Three Kingdoms Questions (You Ask, We Answer)

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Re: Three Kingdoms Questions (You Ask, We Answer)

Unread postby greencactaur » Sat Dec 30, 2017 6:03 pm

Han wrote:My Question: How would you guys grade and rank Zhuge Liang, Liu Bei, and the 5 Tiger Generals in terms of Generalship.

Historical versions and sources only.

1. Zhang Fei. He was with Liu Bei from the very beginning. Participated in the Yi invasion, and Han Zhong campaigns. During Yi he managed to defeat YanYan who had a decent reputation. I'd say the pinnacle of Zhang Fei's career is the battle of BaXi where he defeated Zhang He.

2. Huang Zhong. I feel like he is often overlooked simply due to the novel classifying as an old man. Truth be told Huang Zhong was often the first to siege enemy walls, and would be first to charge enemy formations. During the Han Zhong campaign he managed to slay Xiahou Yuan arguably one of Cao Cao's top generals.

3. Zhao Yun my personal favorite! I feel like Zhao Yun gets a lot of praise in the novel. Many of his exploits are often extremely exaggerated, but he holds a special place in my heart for his loyalty. Despite being a famed warrior he was actually quite intelligent, often showing caution in the relationships he formed and also showing some tactical prowess. We see this during the whole Zhao Fan situation where Zhao Fan tried to marry his sister off to Zhao Yun, but Zhao Yun was extremely wary of this, and declined. We also have the situation at Yi Province where Liu Bei was unsure of what to do with the land, and Zhao Yun recommended giving it back to the people. He was noble, loyal, Humble, Brave, and calm. Now to mention his military exploits, he managed to capture Xahou len during Bowangpo, Saved Liu Chan, and Lady Mi during Chang Ban, He managed to surprise attack Cao Cao during Han Zhong, and also participated during the first Zhuge northern campaign.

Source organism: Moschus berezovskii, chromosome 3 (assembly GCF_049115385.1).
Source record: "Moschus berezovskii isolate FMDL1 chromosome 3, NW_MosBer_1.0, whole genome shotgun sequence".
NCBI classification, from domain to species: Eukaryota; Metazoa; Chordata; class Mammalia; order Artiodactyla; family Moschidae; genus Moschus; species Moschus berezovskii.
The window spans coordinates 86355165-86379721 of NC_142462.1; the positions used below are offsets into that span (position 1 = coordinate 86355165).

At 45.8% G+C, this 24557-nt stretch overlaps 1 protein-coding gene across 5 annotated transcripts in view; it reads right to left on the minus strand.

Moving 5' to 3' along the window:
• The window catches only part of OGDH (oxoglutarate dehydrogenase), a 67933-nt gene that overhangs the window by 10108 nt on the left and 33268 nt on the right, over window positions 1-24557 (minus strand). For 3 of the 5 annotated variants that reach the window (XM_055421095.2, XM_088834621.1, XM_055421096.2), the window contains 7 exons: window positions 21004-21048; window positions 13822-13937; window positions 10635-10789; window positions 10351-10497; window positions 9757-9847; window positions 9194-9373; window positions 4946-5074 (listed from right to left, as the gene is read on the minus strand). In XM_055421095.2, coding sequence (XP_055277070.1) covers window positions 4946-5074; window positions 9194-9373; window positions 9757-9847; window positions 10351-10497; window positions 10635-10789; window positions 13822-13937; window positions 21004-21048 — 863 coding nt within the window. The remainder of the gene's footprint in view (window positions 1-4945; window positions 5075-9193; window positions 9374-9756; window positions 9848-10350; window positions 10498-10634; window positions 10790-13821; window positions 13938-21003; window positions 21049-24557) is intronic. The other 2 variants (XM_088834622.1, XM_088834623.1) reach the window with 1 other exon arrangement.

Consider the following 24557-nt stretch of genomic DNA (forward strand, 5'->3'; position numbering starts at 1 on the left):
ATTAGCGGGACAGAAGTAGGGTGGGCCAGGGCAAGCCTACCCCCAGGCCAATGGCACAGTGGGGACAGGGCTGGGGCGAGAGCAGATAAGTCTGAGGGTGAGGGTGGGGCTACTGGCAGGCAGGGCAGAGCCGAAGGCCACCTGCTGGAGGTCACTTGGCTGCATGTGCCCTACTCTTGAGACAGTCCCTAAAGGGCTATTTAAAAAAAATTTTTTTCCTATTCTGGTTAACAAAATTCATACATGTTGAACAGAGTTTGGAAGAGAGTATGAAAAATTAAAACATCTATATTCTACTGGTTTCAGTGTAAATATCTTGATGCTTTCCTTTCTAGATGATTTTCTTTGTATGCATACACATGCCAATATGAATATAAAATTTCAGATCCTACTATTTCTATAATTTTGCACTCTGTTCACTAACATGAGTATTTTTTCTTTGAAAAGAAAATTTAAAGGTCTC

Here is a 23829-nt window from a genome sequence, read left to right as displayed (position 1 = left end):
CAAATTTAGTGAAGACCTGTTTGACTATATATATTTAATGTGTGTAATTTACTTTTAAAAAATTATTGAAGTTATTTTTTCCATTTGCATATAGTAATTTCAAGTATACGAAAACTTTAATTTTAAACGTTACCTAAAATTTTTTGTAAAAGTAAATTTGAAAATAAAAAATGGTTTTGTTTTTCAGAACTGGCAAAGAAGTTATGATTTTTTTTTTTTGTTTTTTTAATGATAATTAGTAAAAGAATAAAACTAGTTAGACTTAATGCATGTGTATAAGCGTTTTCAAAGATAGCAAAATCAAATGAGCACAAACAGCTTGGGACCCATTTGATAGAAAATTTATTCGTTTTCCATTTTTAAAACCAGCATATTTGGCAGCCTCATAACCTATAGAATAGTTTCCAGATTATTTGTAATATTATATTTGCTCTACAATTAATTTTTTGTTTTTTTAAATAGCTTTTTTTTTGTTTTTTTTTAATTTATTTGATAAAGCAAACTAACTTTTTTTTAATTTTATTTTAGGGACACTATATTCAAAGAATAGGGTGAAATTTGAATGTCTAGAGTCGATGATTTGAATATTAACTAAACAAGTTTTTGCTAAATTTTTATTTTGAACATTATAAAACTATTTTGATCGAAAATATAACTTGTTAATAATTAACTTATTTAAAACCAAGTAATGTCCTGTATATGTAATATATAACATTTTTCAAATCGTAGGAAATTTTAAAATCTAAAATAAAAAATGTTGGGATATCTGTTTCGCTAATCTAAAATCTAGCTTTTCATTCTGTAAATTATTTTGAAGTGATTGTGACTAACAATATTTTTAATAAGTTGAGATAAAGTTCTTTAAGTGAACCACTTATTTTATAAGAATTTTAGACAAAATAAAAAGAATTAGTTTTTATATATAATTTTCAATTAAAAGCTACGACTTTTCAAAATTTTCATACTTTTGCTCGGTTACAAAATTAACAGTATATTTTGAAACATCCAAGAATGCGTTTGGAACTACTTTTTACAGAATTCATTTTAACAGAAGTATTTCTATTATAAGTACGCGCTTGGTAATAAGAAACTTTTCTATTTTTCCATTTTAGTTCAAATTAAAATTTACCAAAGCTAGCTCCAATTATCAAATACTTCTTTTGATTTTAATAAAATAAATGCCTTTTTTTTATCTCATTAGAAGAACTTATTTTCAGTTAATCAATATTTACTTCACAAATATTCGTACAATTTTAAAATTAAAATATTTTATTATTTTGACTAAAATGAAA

4. Guan Yu. Guan Yu has sort of ascended into a deity esque status in Confucius culture. Personally I feel like Guans a bit overrated especially as his achievements just are either lost in the annals of history or maybe they just don't exist at all? Guan Yu's top exploit was slaying Yan Liang during Guan Du, but this seems to be the only exploit he has as far as i'm aware. There just isn't enough information on him, but I believe that there had to be some truth to his reputation. I'm sure if the records existed we'd find that he did quite a few achievements, but that is all just assumption.

5. Ma Chao. Ma Chao is very very controversial in my opinion. I believe if he wasn't under Liu Bei he would be considered another Lu Bu. He betrayed his own father and abandoned his own family. Ma Chao's whole campaign on Cao Caao in my opinion was a complete failure. Under Zhang Lu he abandoned him, and joined Liu Bei. In my opinion Ma Chao is highly overrated. It is only because he joined Liu Bei that history tries to praise him , rather then patronize him.

I'm not that knowledgeable on history, but I felt like putting in my own input on the 5 tigers. I tried to be a bit as factual as possible, but i'm sure some of my information is incorrect. Feel free to correct any of my information if possible :pika:
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Re: Three Kingdoms Questions (You Ask, We Answer)